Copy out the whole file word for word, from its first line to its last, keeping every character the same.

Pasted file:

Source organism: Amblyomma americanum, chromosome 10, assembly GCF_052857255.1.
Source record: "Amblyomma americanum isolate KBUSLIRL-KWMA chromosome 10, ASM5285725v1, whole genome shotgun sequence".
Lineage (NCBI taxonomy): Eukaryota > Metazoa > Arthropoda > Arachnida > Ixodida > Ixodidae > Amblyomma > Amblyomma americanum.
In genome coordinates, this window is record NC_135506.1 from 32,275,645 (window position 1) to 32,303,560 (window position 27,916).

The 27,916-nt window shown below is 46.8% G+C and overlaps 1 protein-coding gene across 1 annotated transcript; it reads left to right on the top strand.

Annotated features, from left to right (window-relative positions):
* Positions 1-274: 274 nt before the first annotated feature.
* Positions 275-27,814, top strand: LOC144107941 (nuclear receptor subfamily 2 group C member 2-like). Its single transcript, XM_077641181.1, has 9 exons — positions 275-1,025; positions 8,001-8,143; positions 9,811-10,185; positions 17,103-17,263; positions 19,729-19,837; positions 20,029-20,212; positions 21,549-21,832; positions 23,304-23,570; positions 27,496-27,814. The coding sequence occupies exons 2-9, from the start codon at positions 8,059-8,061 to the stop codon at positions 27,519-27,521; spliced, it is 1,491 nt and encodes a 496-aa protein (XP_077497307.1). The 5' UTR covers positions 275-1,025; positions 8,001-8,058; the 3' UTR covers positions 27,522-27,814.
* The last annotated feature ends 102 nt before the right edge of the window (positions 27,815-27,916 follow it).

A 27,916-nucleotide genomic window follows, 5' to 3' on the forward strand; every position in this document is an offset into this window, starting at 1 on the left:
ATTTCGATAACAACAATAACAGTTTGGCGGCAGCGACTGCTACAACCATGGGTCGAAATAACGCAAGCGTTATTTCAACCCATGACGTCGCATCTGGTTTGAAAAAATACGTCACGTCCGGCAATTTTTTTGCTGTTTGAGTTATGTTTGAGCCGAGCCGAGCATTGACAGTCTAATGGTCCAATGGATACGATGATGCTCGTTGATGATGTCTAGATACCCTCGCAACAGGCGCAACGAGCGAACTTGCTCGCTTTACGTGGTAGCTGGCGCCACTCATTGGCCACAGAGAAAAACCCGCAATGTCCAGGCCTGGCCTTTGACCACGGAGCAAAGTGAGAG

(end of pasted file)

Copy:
Source organism: Amblyomma americanum, chromosome 10, assembly GCF_052857255.1.
Source record: "Amblyomma americanum isolate KBUSLIRL-KWMA chromosome 10, ASM5285725v1, whole genome shotgun sequence".
Lineage (NCBI taxonomy): Eukaryota > Metazoa > Arthropoda > Arachnida > Ixodida > Ixodidae > Amblyomma > Amblyomma americanum.
In genome coordinates, this window is record NC_135506.1 from 32,275,645 (window position 1) to 32,303,560 (window position 27,916).

The 27,916-nt window shown below is 46.8% G+C and overlaps 1 protein-coding gene across 1 annotated transcript; it reads left to right on the top strand.

Annotated features, from left to right (window-relative positions):
* Positions 1-274: 274 nt before the first annotated feature.
* Positions 275-27,814, top strand: LOC144107941 (nuclear receptor subfamily 2 group C member 2-like). Its single transcript, XM_077641181.1, has 9 exons — positions 275-1,025; positions 8,001-8,143; positions 9,811-10,185; positions 17,103-17,263; positions 19,729-19,837; positions 20,029-20,212; positions 21,549-21,832; positions 23,304-23,570; positions 27,496-27,814. The coding sequence occupies exons 2-9, from the start codon at positions 8,059-8,061 to the stop codon at positions 27,519-27,521; spliced, it is 1,491 nt and encodes a 496-aa protein (XP_077497307.1). The 5' UTR covers positions 275-1,025; positions 8,001-8,058; the 3' UTR covers positions 27,522-27,814.
* The last annotated feature ends 102 nt before the right edge of the window (positions 27,815-27,916 follow it).

A 27,916-nucleotide genomic window follows, 5' to 3' on the forward strand; every position in this document is an offset into this window, starting at 1 on the left:
ATTTCGATAACAACAATAACAGTTTGGCGGCAGCGACTGCTACAACCATGGGTCGAAATAACGCAAGCGTTATTTCAACCCATGACGTCGCATCTGGTTTGAAAAAATACGTCACGTCCGGCAATTTTTTTGCTGTTTGAGTTATGTTTGAGCCGAGCCGAGCATTGACAGTCTAATGGTCCAATGGATACGATGATGCTCGTTGATGATGTCTAGATACCCTCGCAACAGGCGCAACGAGCGAACTTGCTCGCTTTACGTGGTAGCTGGCGCCACTCATTGGCCACAGAGAAAAACCCGCAATGTCCAGGCCTGGCCTTTGACCACGGAGCAAAGTGAGAG